Author Archives: Craig Lawrence

Success Diagnosed

png-roads

Very pleased to see PNG and Australia have signed an Agency Support Arrangement for the PNG Department of Transport this month.  I led an earlier Agency Capacity Diagnostic of the Department for the PNG Transport Sector Support Program.

“These diagnostics are undertaken by independent consultants and provide the agency management with objective assessments of capacity, including through the identification of existing strengths and skills gaps. The diagnostics also provide recommendations for addressing agency needs.  TSSP then works closely with the Australian High Commission and agency heads to develop programs of structured capacity support to improve performance and address identified priority capacity gaps.  This is formalised through  Agency Support Arrangements (ASAs) which detail the multi-year frameworks for funded activities to bridge some of the gaps highlighted by the diagnostics.” (Source: TSSP website)

A great outcome which also included a lot of hard work from senior officers in the Department, the Transport Sector Support Program and at the Australian High Commission.

[Link to article]

 

Transport Planning Award

aitpm-2017-winning-presentation

A great collaboration with the Department of Transport and Main Roads and Aurecon.

Lytton Advisory prepared cost benefit analysis modelling of this active transport infrastructure program for TMR, drawing on great research and analysis undertaken by the project team.

Queenslanders will continue to benefit from TMR’s engagement in developing further active transport infrastructure.

Many thanks to all who contributed to this.

There’s always a trade-off

Trade-Off

Quality versus cost, speed of measurement versus accuracy of measurement, planning time versus build time, lightness versus strength. It is impossible to maximise the response to every factor in an economic analysis. Good economics is neither maximisation of every consideration nor even compromise among them; it is optmisation among options.

Accuracy and precision are different things

accuracy-precision

Accuracy is the absence of error; precision is the level of detail. Effective economic problem solving requires being accurate; but only being as precise as is helpful at any given stage of problem solving. In the pre-feasibility phase of a project, accurate but imprecise methods, rather than very exact methods will all consideration of all reasonable economic approaches. It will also minimise the tracking of needlessly detailed economic data.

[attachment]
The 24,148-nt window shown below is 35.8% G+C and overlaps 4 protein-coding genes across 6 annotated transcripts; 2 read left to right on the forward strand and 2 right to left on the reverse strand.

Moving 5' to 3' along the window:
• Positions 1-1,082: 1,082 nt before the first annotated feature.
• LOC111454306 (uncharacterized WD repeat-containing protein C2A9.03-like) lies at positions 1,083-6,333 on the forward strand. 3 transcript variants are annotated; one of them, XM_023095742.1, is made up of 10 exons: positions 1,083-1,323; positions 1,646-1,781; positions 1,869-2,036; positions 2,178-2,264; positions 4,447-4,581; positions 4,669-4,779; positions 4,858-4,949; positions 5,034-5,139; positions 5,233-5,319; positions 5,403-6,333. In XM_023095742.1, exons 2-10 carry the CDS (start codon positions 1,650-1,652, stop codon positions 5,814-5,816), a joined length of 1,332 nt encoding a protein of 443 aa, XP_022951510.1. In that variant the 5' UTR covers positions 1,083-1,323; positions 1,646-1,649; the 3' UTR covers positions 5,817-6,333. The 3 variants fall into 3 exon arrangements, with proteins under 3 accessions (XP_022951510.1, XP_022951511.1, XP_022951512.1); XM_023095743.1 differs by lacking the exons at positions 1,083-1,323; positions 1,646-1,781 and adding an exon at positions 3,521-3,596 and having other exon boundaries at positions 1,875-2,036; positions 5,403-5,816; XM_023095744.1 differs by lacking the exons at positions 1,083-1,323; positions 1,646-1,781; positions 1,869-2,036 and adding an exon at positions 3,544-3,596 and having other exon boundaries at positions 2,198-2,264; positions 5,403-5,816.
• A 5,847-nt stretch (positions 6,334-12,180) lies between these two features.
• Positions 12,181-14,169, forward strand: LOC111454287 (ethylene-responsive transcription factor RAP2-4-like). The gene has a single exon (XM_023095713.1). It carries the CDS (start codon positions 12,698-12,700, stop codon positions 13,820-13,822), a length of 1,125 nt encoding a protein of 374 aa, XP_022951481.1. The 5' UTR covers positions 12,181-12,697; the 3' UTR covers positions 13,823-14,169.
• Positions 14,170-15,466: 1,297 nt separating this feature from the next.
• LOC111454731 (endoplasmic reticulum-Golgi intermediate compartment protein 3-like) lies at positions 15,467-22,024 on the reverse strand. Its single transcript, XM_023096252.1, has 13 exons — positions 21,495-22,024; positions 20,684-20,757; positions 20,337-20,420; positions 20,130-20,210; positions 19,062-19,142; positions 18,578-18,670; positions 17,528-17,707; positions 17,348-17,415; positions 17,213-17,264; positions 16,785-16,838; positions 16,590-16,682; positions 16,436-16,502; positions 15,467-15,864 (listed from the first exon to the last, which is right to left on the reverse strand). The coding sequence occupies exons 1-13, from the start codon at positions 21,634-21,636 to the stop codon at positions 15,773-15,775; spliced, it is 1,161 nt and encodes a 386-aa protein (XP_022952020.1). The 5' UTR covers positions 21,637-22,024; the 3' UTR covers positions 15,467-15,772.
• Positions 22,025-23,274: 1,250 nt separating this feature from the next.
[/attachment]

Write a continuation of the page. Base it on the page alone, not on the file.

While getting the one thing right, do more than one thing

focus

Economics is a field where there is a wide range of specialties, and economists are often called on to look at specific issues. Don’t get distracted by all the other possibilities to the extent that you forget to do the one thing that you must do. But don’t become so focused on the one thing that you don’t do as much as you can.

Economic Benefits of Cycling Infrastructure

cycling-brisbane

Very pleased to see that my colleagues at Queensland Department of Transport and Main Roads and Aurecon will be presenting our analysis on the economic benefits of cycling infrastructure at the National Traffic and Transport Conference of AITPM in mid-August.  The abstract is available here:

https://www.aitpm.com.au/economic-benefits-of-cycling-infrastructure/

 

Image: Southbank, Brisbane. Source: Brisbane Tourism.

Anatomy of an Economic Decision

touch-decisions

Clear thinking is a prerequisite for good economics.  This leads to improved decision making, and that creates better outcomes.

The next time someone claims to be making an economic decision or proposes an economic course of action; dissect their claim or assertion.  You do not need to be an economist to do that.  There are five simple signs for good economic decision making:

  1. Decision to be made is articulated
  2. Available choices are considered
  3. Measurable objectives are described
  4. Input variables are identified
  5. Relationship between variables is determined

Without these famous five, the risk is the economic decision may be dead on arrival.